My qualms surrounding the theme of identity have always been lodged somewhere in the deep, dangerous recesses of my mind, but recently these qualms have been amplified. Sylvia Plath once said, “I know pretty much what I like and dislike; but please, don’t ask me who I am.” I can relate very well to this statement: I am constantly being asked to define myself- to encapsulate my entire existence within a handful of words, whether it be at social gatherings, or school, or even in social media biographies. To be able to respond appropriately, I must favour some aspects of my identity over others. I am a nerd who enjoys travelling, writing, and reading. This is what I usually respond with. However, by doing this, I am forced to omit other aspects of my rather fluid personality:

I like eating takeaway near my windowsill at night when it is raining. I love dancing to Spanish music alone in my room at 10PM. I love having ‘packed lunches’ while watching Disney movies. I love the texture of paper that has been adorned with words and feelings. I love observing people, because every time I engage in this practice, I am reminded that human beings can be such wonderful and sincere creatures.

Our idiosyncrasies can never be contained within a string of words, or even within several strings of several words, and other people’s perceptions of us can often be very superficial, centered on little more than their own woes and insecurities. Do I talk too much? Good. Does my existence bother people? Even better. 

We are all born to different families, in different places, with different destinies. Sometimes it is comforting to know that others can relate to our perspectives and experiences, however in reality, other people are very quick to (subconsciously) stereotype and assume things based on meaningless observations. Some people speculate that because I am a ‘nerd’ whose interests are rooted in academia, I must love science. I must wish to become a surgeon, or an engineer, perhaps. I seem like I take everything too seriously. I must spend all my hours revising. ‘Intellectually capable’ people love science, want to become medics, study incessantly, and have no capacity whatsoever to embrace humour or affection; these must be facts of life, right? Wrong. These stereotypes are false, but they place a lot of pressure on me to be a certain way, unless I want to betray myself by straying away from my own ‘identity’. But alas, in reality, I possess an ardent love for English and History, and it truly irritates me when people surmise that science is more intellectually challenging, or more rewarding, than the humanities. Also, I would like to become a university professor or a lawyer in the future- medicine is, no doubt, a fascinating field, however I prefer fields that involve writing, speaking, and analysing different viewpoints. Oh, and finally, education is indisputably a priority to me, but so is friendship. So is family.

And so is occasionally sitting back and simply enjoying life.

Sadia Ahmed, 2017


The most common way people (women, in particular) give up their power is by thinking that they do not have any. Women of the 21st Century are currently facing a complex and seemingly insurmountable endemic, caused primarily by media images: we are being told that we are not powerful, and that the little power we do have is derived solely from our appearances: whether we’re skinny enough, demure enough, and pretty enough. 

It is clear that we have come a long way since our society was entirely centred on the notion of patriarchy, however the patriarchy’s tenacious grasp has managed to hold on to us, controlling almost every aspect of our lives. ‘Successful’ women are not considered ‘successful’ unless their bodies are sculpted to perfection (or, rather, the extremely unhealthy and unobtainable image of perfection the media habitually churns out), and intelligent women are perceived as ‘intimidating’, and, as a consequence, ‘undesirable’. The message emitted to young girls is that we must serve the desires and needs of men, and we must never to anything to overstep our boundaries and (god forbid) harm a man’s ego in any way.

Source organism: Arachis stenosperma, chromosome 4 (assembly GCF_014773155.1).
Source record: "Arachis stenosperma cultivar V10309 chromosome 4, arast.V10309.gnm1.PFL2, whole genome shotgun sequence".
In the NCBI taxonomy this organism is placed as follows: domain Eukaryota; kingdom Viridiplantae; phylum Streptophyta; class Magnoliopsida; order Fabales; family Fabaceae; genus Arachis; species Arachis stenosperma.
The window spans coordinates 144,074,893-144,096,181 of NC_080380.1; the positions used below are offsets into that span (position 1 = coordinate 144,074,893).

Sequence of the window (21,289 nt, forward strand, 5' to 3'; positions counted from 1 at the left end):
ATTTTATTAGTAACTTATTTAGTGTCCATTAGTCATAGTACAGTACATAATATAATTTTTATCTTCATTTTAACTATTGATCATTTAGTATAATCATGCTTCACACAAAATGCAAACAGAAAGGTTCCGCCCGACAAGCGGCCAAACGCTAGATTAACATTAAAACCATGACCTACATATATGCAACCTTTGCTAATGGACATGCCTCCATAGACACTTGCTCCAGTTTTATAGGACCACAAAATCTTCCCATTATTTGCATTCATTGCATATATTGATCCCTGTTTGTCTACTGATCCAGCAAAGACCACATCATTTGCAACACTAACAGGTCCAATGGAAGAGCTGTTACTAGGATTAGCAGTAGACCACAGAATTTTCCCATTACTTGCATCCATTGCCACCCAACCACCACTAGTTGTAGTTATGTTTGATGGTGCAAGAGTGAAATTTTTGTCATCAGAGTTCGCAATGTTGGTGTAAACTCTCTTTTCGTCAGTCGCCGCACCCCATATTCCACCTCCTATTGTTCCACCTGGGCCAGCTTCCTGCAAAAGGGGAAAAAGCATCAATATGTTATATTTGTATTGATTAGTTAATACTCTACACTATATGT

We are expected to take up as little space as possible- to contain our limitless existences within Size 4 dresses. Our most significant muscles- our brains- are considered subsidiary, in comparison with some of our other muscles. While some people may believe that the self-loathing tendencies that many women and girls inflict upon themselves stems from themselves, the reality is that the media has a considerable, and inescapable, effect on how we think, and our ideas of femininity.

The average person consumes approximately 15.5 hours of media content every day

The fact of the matter is that men in the media- in books, movies, TV programs, and the press- are portrayed as heroes. Fierce, strong, admirable- the protagonists in their own stories. Meanwhile, women are seen as supporting characters, with perfect bodies, perfect hair, perfect makeup, and perfect personalities. Female characters are hopeless romantics, characterised by desperation. They need a man to complete them. 

The general truth is that you cannot be what you cannot see, and so, when girls and boys of all ages are incessantly bombarded by images of thin, tall, fair women, they begin to picture this stereotype as the ‘ideal’ woman- the most desirable, and the most successful, kind. This leads to unnecessary  pressure and stress, as well as low self-esteem, and limited future prospects. Women are known to (both literally and figuratively) reduce themselves, for male comfort.

Sadly, these ideas that are conveyed through the media also translate into reality: girls as young as five are now developing eating disorders. Meanwhile, young boys believe they must be smarter, stronger, and better than women in order to keep women ‘in check’. The success of incredible women from a range of career paths (politicians, scientists, authors, etc) are undermined- their achievements are not seen as wholly authentic, unless they are physically attractive, and, of course, romantically involved with a man.

The time has come for us women to reject the status quo: to emerge from the flames of destruction that the media has caused within us- to be real, powerful, and unapologetic- and to elevate our sisters, too.

We will rise from our ashes, and we will fly with clipped wings.